Category Archives: Housing
As colder weather begins to set in, a new story on the homeless from Atlantic Cities is particularly striking: According to the U.S. Department of Education, the number of homeless students in the United States has hit a record high number.
For the 2011 school year—the latest year for which the department has data—1,168,354 homeless children were enrolled in U.S. schools from nursery through 12th grade. Nationally, that is a 10 percent jump over the previous school year, and a whopping 72 percent increase since the recession began in 2008. More striking numbers: more than 40 states showed a rise in homelessness among kids and ten states saw the number of kids without a space to call their own rise more than 20 percent since 2008.
The lack of a safe home and limited access to health care leaves America’s homeless at especially high risk for a large number of health problems. According to a fact sheet from the National Health Care for the Homeless Council, “Without homes, people are exposed to the elements, disease, violence, unsanitary conditions, malnutrition, stress and addictive substances. Consequently, their rates of serious illnesses and injuries are three to six times the rates of other people. These conditions are frequently co-occurring, with a complex mix of severe physical, psychiatric, substance use and social problems.”
>>Bonus link: Continue reading even after the numbers jump out at you to learn about a ten year old girl, reported by the San Jose Mercury News, who rides a bus with her father in Santa Clara County, Calif., each night since the $70 monthly pass makes it an affordable option. The fact that the young girl is having “one of her best years so far in school,” according to her father, is all the more remarkable considering they have to get off and reboard that bus about every two hours.
CDC Report Finds Health Disparities, Inequalities Persist across the U.S. Population
The U.S. Centers for Disease Control and Prevention (CDC) has released a new report examining the disparities in mortality and disease risk as they relate to income, education level, sex, race, ethnicity, employment status and sexual orientation. CDC Health Disparities and Inequalities Report — United States, 2013 is the second CDC report to take this wide look at the U.S. population. Among its key findings:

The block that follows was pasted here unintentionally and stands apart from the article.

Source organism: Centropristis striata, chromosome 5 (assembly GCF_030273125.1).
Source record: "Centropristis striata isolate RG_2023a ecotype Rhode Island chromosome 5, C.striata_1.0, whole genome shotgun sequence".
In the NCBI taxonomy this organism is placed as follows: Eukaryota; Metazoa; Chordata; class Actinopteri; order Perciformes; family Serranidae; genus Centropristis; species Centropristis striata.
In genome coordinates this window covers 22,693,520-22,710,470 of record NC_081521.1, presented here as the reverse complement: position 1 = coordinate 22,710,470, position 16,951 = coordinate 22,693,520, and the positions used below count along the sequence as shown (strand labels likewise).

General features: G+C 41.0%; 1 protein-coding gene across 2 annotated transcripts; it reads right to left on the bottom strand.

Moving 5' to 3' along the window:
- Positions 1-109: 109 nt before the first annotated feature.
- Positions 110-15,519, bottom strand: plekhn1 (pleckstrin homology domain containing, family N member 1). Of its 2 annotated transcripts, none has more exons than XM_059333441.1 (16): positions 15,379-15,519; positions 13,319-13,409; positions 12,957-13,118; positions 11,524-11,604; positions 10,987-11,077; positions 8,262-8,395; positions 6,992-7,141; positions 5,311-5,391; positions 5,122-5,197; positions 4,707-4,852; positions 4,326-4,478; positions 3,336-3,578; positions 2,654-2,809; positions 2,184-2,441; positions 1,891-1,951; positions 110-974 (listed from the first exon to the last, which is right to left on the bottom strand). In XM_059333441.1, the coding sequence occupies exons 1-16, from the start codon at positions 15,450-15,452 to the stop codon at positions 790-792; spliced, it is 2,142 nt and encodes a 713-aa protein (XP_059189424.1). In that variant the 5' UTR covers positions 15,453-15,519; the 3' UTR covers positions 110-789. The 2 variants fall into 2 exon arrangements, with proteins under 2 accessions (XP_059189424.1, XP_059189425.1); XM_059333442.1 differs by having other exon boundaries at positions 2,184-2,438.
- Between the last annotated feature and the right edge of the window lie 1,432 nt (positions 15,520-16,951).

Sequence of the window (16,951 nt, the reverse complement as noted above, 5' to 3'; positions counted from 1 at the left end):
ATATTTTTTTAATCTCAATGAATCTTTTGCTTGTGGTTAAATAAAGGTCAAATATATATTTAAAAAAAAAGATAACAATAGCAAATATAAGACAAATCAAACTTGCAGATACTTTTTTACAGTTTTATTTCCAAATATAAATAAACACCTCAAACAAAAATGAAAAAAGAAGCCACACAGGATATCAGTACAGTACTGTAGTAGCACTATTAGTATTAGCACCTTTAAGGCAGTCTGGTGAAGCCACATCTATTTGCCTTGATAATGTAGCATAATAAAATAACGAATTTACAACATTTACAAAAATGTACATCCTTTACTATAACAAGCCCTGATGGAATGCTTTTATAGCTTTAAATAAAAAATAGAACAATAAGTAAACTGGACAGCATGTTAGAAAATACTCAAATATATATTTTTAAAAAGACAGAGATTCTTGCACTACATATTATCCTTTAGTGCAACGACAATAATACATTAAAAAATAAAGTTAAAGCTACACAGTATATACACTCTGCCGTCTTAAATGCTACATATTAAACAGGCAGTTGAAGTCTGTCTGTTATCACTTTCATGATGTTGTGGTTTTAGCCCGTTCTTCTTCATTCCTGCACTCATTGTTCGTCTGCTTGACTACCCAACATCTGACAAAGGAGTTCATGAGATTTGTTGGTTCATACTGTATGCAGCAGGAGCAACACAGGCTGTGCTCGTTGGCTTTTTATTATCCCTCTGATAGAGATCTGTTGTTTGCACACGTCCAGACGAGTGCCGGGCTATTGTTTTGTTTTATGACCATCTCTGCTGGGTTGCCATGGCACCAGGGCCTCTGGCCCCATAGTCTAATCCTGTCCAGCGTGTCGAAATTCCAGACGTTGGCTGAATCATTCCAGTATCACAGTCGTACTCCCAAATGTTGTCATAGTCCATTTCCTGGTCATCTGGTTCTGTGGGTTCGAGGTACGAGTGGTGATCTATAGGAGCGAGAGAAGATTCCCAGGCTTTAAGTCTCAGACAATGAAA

- The overall birth rate for teens 15-19 years old dropped 18 percent from 2007 to 2010, although it varied widely from state to state
- People who are Hispanic, are low wage earners, were born outside of the United States, have no education beyond high school, or are male are more likely to work in an occupation in which workers are more likely than average to be injured or become ill
- Binge drinking is most common for people ages 18-34, men, non-Hispanic whites and people with higher household incomes
“It is clear that more needs to be done to address the gaps and to better assist Americans disproportionately impacted by the burden of poor health,” said Chesley Richards, MD, MPH., director of CDC’s Office of Public Health Scientific Services, which produced the report. “We hope that this report will lead to interventions that will allow all Americans, particularly those most harmed by health inequalities, to live healthier and more productive lives.” Read more on health disparities.
HUD Grants to Help Transform Distressed Communities into Thriving Communities
The U.S. Department of Housing and Urban Development (HUD) is granting approximately $4.37 million to help nine areas transform their public or other HUD-assisted housing and distressed neighborhoods into thriving communities. Fifty- two communities had applied for the Choice Neighborhoods Planning Grants. The agency’s Choice Neighborhoods Initiative supports locally-driven economic developments to create renewed, sustainable communities, with a focus on creating energy-efficient, mixed-income housing that has easy access to high-quality services, education programs, early learning programs, public assets and public transportation. Full details on each community can be found here. Read more on housing.
Study: Certain Health Behaviors Tied to Complication-free Pregnancies
Women who engage in certain healthy behaviors—and avoid certain unhealthy ones—are more likely to have complication-free pregnancies, according to a new study in the journal BMJ. An analysis of health data on more than 5,600 women found that eating fruit, having a healthy weight, having lower blood pressure, having a job, and stopping drug and alcohol abuse at 15-20 weeks of gestation "may increase the likelihood of normal pregnancy outcomes," according to Lucy Chappell, of the Women's Health Academic Center of King's College London. The most common pregnancy-related complications are babies who were too small for their gestational age, high blood pressure, preterm birth and preeclampsia. Read more on maternal and infant health.